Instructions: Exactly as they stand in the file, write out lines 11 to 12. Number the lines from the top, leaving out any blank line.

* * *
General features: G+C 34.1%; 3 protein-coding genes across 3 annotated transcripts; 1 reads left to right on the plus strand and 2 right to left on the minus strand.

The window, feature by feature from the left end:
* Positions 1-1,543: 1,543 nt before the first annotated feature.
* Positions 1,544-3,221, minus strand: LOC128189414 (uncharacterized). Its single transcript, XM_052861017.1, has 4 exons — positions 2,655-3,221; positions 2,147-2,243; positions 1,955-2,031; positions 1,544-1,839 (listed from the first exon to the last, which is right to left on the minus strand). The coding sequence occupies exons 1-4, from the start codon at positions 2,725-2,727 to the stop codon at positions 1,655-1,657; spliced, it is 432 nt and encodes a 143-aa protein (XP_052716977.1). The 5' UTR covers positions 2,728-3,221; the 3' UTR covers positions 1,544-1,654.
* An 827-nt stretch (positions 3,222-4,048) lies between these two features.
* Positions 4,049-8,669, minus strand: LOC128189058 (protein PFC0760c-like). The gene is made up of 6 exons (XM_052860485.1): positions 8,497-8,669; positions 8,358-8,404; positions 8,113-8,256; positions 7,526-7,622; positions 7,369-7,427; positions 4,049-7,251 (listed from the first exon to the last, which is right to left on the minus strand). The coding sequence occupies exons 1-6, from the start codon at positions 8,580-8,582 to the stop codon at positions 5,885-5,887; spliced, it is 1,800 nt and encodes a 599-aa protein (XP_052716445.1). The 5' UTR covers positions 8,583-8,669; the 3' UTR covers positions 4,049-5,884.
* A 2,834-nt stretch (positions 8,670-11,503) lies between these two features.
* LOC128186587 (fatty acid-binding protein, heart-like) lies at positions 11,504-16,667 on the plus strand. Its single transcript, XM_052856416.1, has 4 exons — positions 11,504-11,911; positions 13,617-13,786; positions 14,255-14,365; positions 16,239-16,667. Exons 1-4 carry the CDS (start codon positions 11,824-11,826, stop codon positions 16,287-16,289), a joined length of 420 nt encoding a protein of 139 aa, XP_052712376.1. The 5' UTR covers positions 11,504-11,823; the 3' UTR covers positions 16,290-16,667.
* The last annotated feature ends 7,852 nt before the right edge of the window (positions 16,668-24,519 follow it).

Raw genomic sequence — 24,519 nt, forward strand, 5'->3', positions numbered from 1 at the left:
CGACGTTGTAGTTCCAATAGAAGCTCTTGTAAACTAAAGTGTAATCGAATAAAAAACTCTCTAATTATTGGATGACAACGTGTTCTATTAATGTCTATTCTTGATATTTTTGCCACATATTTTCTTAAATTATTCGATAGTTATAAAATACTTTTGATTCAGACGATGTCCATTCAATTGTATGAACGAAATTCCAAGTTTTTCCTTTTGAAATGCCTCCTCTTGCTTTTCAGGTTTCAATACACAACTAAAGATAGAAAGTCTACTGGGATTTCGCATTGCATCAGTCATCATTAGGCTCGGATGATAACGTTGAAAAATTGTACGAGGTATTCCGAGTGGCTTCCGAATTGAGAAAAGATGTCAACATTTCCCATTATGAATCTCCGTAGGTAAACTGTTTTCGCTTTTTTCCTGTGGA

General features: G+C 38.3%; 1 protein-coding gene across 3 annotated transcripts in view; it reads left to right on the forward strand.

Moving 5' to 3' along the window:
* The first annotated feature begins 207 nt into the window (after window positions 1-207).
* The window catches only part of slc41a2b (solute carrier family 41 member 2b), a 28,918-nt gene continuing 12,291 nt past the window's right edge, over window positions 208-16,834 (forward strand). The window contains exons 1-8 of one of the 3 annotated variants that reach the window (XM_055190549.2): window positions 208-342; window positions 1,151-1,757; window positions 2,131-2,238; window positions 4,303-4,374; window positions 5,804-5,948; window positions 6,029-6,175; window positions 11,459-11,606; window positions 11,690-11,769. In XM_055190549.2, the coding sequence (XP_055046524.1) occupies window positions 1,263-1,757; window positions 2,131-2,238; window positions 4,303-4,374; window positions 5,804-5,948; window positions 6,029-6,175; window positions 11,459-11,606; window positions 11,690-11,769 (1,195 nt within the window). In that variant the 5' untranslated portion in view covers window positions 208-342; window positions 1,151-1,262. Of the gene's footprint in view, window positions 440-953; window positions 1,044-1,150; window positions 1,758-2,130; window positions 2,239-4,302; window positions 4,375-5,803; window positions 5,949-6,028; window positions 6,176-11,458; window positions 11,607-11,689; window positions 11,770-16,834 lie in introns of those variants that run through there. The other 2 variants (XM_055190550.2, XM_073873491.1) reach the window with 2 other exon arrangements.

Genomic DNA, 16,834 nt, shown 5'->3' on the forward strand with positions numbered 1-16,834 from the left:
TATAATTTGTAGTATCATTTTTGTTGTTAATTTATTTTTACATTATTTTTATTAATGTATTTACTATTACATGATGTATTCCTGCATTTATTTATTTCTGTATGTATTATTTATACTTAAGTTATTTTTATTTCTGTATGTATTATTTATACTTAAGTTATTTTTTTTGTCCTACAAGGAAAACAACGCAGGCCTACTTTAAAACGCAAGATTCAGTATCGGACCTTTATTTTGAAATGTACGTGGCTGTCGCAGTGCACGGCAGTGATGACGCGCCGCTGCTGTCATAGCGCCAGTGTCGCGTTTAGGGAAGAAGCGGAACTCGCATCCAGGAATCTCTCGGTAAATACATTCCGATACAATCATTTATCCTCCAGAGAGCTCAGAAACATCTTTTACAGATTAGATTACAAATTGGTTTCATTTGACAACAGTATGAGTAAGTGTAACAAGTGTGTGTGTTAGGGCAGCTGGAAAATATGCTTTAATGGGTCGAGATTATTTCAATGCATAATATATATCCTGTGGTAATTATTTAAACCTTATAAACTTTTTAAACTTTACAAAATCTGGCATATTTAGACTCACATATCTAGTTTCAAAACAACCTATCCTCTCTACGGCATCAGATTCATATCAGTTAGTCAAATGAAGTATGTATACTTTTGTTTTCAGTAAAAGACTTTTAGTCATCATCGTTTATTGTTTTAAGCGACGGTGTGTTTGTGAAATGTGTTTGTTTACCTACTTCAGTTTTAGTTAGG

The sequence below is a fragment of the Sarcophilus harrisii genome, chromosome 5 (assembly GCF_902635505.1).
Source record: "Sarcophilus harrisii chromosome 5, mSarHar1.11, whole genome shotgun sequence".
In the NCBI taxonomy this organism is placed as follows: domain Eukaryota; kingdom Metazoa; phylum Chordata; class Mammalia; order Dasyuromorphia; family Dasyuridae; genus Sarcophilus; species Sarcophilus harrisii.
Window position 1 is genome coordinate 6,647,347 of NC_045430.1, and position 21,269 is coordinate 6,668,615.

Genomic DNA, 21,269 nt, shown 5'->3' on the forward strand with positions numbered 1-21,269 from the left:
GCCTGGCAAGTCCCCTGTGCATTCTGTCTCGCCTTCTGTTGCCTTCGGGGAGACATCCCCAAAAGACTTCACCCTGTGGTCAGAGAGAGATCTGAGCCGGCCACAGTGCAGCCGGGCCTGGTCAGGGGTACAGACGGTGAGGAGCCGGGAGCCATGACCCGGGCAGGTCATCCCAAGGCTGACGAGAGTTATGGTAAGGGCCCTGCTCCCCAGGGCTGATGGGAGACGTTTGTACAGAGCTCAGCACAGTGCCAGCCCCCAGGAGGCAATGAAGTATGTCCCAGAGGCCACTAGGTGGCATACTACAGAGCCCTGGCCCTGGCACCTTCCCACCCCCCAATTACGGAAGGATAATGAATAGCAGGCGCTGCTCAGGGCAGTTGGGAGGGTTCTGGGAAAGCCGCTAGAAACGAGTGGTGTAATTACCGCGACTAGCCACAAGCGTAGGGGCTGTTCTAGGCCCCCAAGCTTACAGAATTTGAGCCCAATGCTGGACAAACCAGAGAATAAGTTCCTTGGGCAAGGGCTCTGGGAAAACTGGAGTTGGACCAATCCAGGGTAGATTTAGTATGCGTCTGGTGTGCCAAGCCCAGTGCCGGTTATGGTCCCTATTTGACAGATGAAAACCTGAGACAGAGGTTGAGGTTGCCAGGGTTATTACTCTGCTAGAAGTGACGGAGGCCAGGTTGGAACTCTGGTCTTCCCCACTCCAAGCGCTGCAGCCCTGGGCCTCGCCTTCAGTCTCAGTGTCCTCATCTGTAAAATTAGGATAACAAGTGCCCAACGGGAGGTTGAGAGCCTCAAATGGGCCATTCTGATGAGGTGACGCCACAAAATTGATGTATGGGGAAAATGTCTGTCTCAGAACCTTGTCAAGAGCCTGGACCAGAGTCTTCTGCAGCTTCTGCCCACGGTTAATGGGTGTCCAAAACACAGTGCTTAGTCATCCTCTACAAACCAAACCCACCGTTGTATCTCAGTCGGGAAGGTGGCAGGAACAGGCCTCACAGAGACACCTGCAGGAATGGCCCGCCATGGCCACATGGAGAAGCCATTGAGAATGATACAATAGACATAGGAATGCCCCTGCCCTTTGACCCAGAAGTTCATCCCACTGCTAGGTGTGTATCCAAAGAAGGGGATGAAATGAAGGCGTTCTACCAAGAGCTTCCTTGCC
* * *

CGACGTTGTAGTTCCAATAGAAGCTCTTGTAAACTAAAGTGTAATCGAATAAAAAACTCTCTAATTATTGGATGACAACGTGTTCTATTAATGTCTATTCTTGATATTTTTGCCACATATTTTCTTAAATTATTCGATAGTTATAAAATACTTTTGATTCAGACGATGTCCATTCAATTGTATGAACGAAATTCCAAGTTTTTCCTTTTGAAATGCCTCCTCTTGCTTTTCAGGTTTCAATACACAACTAAAGATAGAAAGTCTACTGGGATTTCGCATTGCATCAGTCATCATTAGGCTCGGATGATAACGTTGAAAAATTGTACGAGGTATTCCGAGTGGCTTCCGAATTGAGAAAAGATGTCAACATTTCCCATTATGAATCTCCGTAGGTAAACTGTTTTCGCTTTTTTCCTGTGGA

General features: G+C 38.3%; 1 protein-coding gene across 3 annotated transcripts in view; it reads left to right on the forward strand.